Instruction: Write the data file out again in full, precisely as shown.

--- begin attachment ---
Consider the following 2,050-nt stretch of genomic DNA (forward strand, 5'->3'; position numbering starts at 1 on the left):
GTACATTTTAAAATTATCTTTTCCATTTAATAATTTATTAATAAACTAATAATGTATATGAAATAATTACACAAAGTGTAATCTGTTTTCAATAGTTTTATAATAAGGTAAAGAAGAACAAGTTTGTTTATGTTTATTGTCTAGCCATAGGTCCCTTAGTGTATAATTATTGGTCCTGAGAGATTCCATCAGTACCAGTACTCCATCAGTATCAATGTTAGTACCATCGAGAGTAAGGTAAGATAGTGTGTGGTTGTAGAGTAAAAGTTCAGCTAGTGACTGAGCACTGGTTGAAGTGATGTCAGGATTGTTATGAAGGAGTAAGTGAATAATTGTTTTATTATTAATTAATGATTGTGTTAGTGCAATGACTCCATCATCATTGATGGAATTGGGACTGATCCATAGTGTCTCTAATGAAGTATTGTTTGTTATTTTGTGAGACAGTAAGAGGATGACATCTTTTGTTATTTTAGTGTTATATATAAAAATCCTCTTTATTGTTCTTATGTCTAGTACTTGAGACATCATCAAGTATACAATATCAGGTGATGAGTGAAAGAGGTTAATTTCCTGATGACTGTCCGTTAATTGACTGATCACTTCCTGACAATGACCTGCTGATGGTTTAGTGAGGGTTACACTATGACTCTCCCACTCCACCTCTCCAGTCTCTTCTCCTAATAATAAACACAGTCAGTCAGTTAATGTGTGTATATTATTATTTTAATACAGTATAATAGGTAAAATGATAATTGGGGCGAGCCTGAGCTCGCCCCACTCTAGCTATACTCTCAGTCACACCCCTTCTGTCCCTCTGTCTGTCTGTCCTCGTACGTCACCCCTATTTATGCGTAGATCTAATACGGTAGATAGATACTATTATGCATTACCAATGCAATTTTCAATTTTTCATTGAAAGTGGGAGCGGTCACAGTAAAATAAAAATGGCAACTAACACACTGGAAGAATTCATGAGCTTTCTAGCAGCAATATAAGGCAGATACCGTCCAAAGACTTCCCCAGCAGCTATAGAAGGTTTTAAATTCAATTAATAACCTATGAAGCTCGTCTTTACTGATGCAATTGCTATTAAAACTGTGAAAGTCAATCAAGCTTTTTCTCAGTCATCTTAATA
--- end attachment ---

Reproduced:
Consider the following 2,050-nt stretch of genomic DNA (forward strand, 5'->3'; position numbering starts at 1 on the left):
GTACATTTTAAAATTATCTTTTCCATTTAATAATTTATTAATAAACTAATAATGTATATGAAATAATTACACAAAGTGTAATCTGTTTTCAATAGTTTTATAATAAGGTAAAGAAGAACAAGTTTGTTTATGTTTATTGTCTAGCCATAGGTCCCTTAGTGTATAATTATTGGTCCTGAGAGATTCCATCAGTACCAGTACTCCATCAGTATCAATGTTAGTACCATCGAGAGTAAGGTAAGATAGTGTGTGGTTGTAGAGTAAAAGTTCAGCTAGTGACTGAGCACTGGTTGAAGTGATGTCAGGATTGTTATGAAGGAGTAAGTGAATAATTGTTTTATTATTAATTAATGATTGTGTTAGTGCAATGACTCCATCATCATTGATGGAATTGGGACTGATCCATAGTGTCTCTAATGAAGTATTGTTTGTTATTTTGTGAGACAGTAAGAGGATGACATCTTTTGTTATTTTAGTGTTATATATAAAAATCCTCTTTATTGTTCTTATGTCTAGTACTTGAGACATCATCAAGTATACAATATCAGGTGATGAGTGAAAGAGGTTAATTTCCTGATGACTGTCCGTTAATTGACTGATCACTTCCTGACAATGACCTGCTGATGGTTTAGTGAGGGTTACACTATGACTCTCCCACTCCACCTCTCCAGTCTCTTCTCCTAATAATAAACACAGTCAGTCAGTTAATGTGTGTATATTATTATTTTAATACAGTATAATAGGTAAAATGATAATTGGGGCGAGCCTGAGCTCGCCCCACTCTAGCTATACTCTCAGTCACACCCCTTCTGTCCCTCTGTCTGTCTGTCCTCGTACGTCACCCCTATTTATGCGTAGATCTAATACGGTAGATAGATACTATTATGCATTACCAATGCAATTTTCAATTTTTCATTGAAAGTGGGAGCGGTCACAGTAAAATAAAAATGGCAACTAACACACTGGAAGAATTCATGAGCTTTCTAGCAGCAATATAAGGCAGATACCGTCCAAAGACTTCCCCAGCAGCTATAGAAGGTTTTAAATTCAATTAATAACCTATGAAGCTCGTCTTTACTGATGCAATTGCTATTAAAACTGTGAAAGTCAATCAAGCTTTTTCTCAGTCATCTTAATA